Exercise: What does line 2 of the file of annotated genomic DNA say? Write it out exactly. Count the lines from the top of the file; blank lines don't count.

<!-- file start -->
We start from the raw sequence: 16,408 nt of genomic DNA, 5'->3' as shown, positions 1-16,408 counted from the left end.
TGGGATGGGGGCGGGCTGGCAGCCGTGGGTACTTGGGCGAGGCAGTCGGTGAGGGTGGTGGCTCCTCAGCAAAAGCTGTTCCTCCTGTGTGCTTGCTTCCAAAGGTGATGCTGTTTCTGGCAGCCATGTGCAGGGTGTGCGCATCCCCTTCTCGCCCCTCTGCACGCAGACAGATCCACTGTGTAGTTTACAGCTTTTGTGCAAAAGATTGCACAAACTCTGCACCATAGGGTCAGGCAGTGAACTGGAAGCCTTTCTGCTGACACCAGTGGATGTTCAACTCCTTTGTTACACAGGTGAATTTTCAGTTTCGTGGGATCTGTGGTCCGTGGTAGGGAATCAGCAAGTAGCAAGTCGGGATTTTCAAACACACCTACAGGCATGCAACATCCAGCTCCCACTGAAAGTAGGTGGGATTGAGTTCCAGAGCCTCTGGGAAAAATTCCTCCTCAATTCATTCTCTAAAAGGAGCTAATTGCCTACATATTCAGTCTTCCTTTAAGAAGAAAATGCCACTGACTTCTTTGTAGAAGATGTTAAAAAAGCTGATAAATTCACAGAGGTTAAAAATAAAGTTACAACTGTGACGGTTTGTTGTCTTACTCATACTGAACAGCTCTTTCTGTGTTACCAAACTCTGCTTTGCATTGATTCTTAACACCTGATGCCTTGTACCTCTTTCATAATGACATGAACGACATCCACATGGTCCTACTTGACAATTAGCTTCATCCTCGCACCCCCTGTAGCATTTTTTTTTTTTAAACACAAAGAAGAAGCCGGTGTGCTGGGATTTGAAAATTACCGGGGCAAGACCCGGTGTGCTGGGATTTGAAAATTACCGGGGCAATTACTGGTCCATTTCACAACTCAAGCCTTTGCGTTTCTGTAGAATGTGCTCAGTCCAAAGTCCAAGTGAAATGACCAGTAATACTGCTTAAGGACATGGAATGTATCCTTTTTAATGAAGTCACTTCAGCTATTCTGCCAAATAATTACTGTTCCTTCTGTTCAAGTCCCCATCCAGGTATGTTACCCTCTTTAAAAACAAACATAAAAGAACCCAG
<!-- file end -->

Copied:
TGGGATGGGGGCGGGCTGGCAGCCGTGGGTACTTGGGCGAGGCAGTCGGTGAGGGTGGTGGCTCCTCAGCAAAAGCTGTTCCTCCTGTGTGCTTGCTTCCAAAGGTGATGCTGTTTCTGGCAGCCATGTGCAGGGTGTGCGCATCCCCTTCTCGCCCCTCTGCACGCAGACAGATCCACTGTGTAGTTTACAGCTTTTGTGCAAAAGATTGCACAAACTCTGCACCATAGGGTCAGGCAGTGAACTGGAAGCCTTTCTGCTGACACCAGTGGATGTTCAACTCCTTTGTTACACAGGTGAATTTTCAGTTTCGTGGGATCTGTGGTCCGTGGTAGGGAATCAGCAAGTAGCAAGTCGGGATTTTCAAACACACCTACAGGCATGCAACATCCAGCTCCCACTGAAAGTAGGTGGGATTGAGTTCCAGAGCCTCTGGGAAAAATTCCTCCTCAATTCATTCTCTAAAAGGAGCTAATTGCCTACATATTCAGTCTTCCTTTAAGAAGAAAATGCCACTGACTTCTTTGTAGAAGATGTTAAAAAAGCTGATAAATTCACAGAGGTTAAAAATAAAGTTACAACTGTGACGGTTTGTTGTCTTACTCATACTGAACAGCTCTTTCTGTGTTACCAAACTCTGCTTTGCATTGATTCTTAACACCTGATGCCTTGTACCTCTTTCATAATGACATGAACGACATCCACATGGTCCTACTTGACAATTAGCTTCATCCTCGCACCCCCTGTAGCATTTTTTTTTTTTAAACACAAAGAAGAAGCCGGTGTGCTGGGATTTGAAAATTACCGGGGCAAGACCCGGTGTGCTGGGATTTGAAAATTACCGGGGCAATTACTGGTCCATTTCACAACTCAAGCCTTTGCGTTTCTGTAGAATGTGCTCAGTCCAAAGTCCAAGTGAAATGACCAGTAATACTGCTTAAGGACATGGAATGTATCCTTTTTAATGAAGTCACTTCAGCTATTCTGCCAAATAATTACTGTTCCTTCTGTTCAAGTCCCCATCCAGGTATGTTACCCTCTTTAAAAACAAACATAAAAGAACCCAG